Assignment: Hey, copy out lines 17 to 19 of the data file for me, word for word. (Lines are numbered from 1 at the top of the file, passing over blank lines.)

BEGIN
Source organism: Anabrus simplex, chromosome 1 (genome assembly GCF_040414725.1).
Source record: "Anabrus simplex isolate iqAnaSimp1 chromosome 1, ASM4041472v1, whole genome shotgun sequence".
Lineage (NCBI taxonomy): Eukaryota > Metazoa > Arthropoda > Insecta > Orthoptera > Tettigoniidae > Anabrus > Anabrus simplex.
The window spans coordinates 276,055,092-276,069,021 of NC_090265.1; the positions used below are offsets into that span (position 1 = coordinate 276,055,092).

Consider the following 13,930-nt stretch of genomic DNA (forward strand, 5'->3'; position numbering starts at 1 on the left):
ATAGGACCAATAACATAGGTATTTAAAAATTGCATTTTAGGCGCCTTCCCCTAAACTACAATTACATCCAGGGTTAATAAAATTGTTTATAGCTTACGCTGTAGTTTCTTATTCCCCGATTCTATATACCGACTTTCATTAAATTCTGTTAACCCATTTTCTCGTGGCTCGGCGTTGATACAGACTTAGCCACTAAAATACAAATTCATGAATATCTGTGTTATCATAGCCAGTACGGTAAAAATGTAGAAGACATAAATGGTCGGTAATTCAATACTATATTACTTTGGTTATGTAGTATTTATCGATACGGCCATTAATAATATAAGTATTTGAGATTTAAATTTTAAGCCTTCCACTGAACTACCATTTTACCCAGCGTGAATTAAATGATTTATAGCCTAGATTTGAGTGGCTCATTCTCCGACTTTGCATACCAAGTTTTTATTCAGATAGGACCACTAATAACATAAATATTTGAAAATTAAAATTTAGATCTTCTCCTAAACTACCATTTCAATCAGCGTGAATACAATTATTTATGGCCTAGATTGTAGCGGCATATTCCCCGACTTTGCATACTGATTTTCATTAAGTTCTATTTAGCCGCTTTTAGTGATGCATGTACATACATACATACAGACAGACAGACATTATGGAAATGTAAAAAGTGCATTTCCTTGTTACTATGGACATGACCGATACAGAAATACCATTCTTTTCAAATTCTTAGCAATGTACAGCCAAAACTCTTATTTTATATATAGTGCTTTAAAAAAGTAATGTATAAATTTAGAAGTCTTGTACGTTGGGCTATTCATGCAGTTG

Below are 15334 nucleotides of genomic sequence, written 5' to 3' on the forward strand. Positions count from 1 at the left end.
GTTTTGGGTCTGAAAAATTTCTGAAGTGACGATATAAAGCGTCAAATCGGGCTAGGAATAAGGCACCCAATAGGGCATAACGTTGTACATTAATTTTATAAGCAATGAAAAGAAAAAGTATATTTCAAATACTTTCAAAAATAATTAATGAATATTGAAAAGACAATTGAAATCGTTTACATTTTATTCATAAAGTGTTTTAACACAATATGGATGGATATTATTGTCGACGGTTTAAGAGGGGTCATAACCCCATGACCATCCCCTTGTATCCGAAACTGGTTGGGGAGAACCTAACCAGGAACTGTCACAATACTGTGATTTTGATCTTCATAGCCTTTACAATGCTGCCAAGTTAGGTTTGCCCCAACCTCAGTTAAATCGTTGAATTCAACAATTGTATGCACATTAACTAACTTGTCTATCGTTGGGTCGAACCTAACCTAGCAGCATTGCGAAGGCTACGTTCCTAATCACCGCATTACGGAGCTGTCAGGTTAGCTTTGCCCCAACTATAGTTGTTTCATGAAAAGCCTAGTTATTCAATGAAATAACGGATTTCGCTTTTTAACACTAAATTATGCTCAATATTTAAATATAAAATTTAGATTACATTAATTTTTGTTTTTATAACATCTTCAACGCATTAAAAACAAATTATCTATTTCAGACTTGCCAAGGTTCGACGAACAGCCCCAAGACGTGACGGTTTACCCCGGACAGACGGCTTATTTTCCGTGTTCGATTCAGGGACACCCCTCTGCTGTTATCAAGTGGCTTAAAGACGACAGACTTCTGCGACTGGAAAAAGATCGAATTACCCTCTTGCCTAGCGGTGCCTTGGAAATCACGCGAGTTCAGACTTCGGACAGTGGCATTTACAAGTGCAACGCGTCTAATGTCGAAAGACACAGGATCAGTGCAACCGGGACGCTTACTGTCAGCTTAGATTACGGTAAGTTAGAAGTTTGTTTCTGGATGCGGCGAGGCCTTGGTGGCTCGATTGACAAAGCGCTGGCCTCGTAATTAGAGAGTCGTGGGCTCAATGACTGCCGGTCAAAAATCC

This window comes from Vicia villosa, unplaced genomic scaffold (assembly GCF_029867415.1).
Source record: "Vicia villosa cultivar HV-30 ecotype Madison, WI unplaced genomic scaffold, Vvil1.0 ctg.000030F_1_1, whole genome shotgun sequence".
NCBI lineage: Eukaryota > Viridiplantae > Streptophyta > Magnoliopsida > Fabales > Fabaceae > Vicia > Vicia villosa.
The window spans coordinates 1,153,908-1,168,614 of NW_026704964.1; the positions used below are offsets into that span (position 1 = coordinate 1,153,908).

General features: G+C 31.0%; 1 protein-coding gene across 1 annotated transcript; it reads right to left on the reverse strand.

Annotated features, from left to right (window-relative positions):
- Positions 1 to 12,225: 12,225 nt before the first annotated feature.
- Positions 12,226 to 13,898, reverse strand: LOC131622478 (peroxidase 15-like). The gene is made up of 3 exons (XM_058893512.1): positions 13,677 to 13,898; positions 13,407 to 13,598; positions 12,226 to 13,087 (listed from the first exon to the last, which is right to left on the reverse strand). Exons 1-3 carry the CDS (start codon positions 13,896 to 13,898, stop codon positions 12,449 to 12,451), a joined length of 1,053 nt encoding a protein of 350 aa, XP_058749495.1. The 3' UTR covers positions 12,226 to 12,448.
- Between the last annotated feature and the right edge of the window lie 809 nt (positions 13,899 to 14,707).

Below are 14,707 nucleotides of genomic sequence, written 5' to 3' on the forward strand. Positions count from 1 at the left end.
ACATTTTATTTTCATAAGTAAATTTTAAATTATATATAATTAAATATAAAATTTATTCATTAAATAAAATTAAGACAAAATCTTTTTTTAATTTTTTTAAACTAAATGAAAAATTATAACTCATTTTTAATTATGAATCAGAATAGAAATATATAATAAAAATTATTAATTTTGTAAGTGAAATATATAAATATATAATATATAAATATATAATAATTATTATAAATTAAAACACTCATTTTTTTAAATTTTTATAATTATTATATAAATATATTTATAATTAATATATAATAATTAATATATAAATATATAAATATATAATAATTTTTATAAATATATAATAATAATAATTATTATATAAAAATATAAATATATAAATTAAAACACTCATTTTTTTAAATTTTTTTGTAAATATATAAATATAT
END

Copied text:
- Between the last annotated feature and the right edge of the window lie 809 nt (positions 13,899 to 14,707).

Below are 14,707 nucleotides of genomic sequence, written 5' to 3' on the forward strand. Positions count from 1 at the left end.
ACATTTTATTTTCATAAGTAAATTTTAAATTATATATAATTAAATATAAAATTTATTCATTAAATAAAATTAAGACAAAATCTTTTTTTAATTTTTTTAAACTAAATGAAAAATTATAACTCATTTTTAATTATGAATCAGAATAGAAATATATAATAAAAATTATTAATTTTGTAAGTGAAATATATAAATATATAATATATAAATATATAATAATTATTATAAATTAAAACACTCATTTTTTTAAATTTTTATAATTATTATATAAATATATTTATAATTAATATATAATAATTAATATATAAATATATAAATATATAATAATTTTTATAAATATATAATAATAATAATTATTATATAAAAATATAAATATATAAATTAAAACACTCATTTTTTTAAATTTTTTTGTAAATATATAAATATAT